And neither I nor anyone of the guys I know remember or know anything about the "reign of terror" you're putting us into. How is that, just tell me?


FWIW, I have worked with a woman from the former USSR for years who spoke similarly in regards to the Great Terror. Recently she related that she met a cousin who told her the great family secret: that one side of her family had priests going back generations and that almost every one of them was killed in the 1930's

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Post by Corlyss_D » Mon Sep 05, 2005 11:31 pm

Barry Z wrote:Washington Post

Why We Must Stay in Iraq

By Victor Davis Hanson
Nice post, Barry. A friend read me the article Sunday afternoon. I was going to put it up.
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Post by Vaseena » Mon Sep 05, 2005 11:41 pm

Corlyss_D wrote:
Barry Z wrote:Washington Post

Why We Must Stay in Iraq

By Victor Davis Hanson
Nice post, Barry. A friend read me the article Sunday afternoon. I was going to put it up.
And you should also read the counter-argument by William E. Odom:

What’s wrong with cutting and running?

"Everything that opponents of a pullout say would happen if the U.S. left Iraq is happening already, says retired Gen. William E. Odom, the head of the National Security Agency during the Reagan administration. So why stay?"

http://www.niemanwatchdog.org/index.cfm ... isid=00129

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Post by pizza » Tue Sep 06, 2005 12:57 am

BWV 1080 wrote:
And neither I nor anyone of the guys I know remember or know anything about the "reign of terror" you're putting us into. How is that, just tell me?


FWIW, I have worked with a woman from the former USSR for years who spoke similarly in regards to the Great Terror. Recently she related that she met a cousin who told her the great family secret: that one side of her family had priests going back generations and that almost every one of them was killed in the 1930's
I have spoken at length over the years about this subject with my late aunt who lived in the Soviet Union all her life, except for a couple of years when she was visiting our family in the late '80s. She was well educated and thoroughly familiar with the Soviet government's apparatus for repression. I have also spoken within the past year at a conference to Nathan Sharansky, former imprisoned Soviet refusenik and recent Israeli cabinet minister. According to both, the Gulag system has existed for decades, still exists, and governmental use of intimidation and force to repress political dissent in Russia, even under its new management continues unabated.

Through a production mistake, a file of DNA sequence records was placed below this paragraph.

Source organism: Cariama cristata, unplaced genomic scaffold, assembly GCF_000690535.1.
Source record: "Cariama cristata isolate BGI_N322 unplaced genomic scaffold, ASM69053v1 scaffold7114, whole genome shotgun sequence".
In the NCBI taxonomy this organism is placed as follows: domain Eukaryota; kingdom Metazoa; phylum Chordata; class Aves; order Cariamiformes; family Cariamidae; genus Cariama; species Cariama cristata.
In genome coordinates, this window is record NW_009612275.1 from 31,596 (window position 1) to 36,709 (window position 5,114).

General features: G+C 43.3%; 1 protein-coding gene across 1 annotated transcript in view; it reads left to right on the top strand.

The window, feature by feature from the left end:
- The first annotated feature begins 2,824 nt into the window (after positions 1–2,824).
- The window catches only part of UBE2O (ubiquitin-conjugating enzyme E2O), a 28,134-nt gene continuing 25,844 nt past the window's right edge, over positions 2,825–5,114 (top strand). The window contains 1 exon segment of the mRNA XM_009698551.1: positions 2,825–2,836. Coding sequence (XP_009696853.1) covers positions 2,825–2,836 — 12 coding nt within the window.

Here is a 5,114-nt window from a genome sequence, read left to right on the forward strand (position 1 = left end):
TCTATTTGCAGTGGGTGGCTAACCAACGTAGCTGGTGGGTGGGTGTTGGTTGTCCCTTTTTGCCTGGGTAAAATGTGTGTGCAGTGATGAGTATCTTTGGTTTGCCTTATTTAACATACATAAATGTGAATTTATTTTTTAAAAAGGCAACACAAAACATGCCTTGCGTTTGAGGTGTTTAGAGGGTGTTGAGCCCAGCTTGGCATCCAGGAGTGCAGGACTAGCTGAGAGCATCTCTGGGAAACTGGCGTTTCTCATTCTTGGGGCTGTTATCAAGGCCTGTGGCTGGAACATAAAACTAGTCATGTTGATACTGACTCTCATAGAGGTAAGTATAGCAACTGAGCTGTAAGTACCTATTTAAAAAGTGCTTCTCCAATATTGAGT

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Post by Corlyss_D » Tue Sep 06, 2005 12:58 am

Vaseena wrote:And you should also read the counterargument by William E. Odom:
Well, you've at least got a better class of alarmist to do your thinking for you.
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Post by Vaseena » Tue Sep 06, 2005 7:51 am

Corlyss_D wrote:
Vaseena wrote:And you should also read the counterargument by William E. Odom:
Well, you've at least got a better class of alarmist to do your thinking for you.
Selective memory, Corlyss.

In fact, every major nation at the UN other than the US and their sychophantic British lapdogs said that there was no evidence of WMDs and that the world should wait for the UN assessors to complete their work.

Colin Powell stood in front of the UN (and the world) and lied (according to one of his staffers who worked on the presentation, Powell knew that what he said was not true).

Now once you've made this mistake and invaded, you're in a tricky situation. You can't pull out without leaving behind a complete disaster. But that does not justify the original decision to invade.

You didn't answer my question - how many dead Americans and Iraqis is enough for you to say this was a bad idea?

2,000 young Americans?

3,000?

Maybe 4,500 is the right number?

How long did you hold out during Vietnam?

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Post by Lilith » Tue Sep 06, 2005 5:01 pm

I'm sure 50,000 wouldn't even make Corlyss flinch.

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Post by MaestroDJS » Tue Sep 06, 2005 7:57 pm

How many moderates are in this forum? As a moderate, I find it interesting to watch the Left and the Right bash each other. Why do they get so worked up? Just about everything Will Rogers, H. L. Mencken etc. said about politics 70 or 80 years ago is still true today, and they had genuine world wars to worry about. The Earth has been going to hell in a handbasket ever since we humans began to infest it untold millennia ago, but somehow we never quite arrive.

Then I look at something like this (Earth in the far distant background above a large lunar boulder during Apollo 17) and it puts everything in perspective.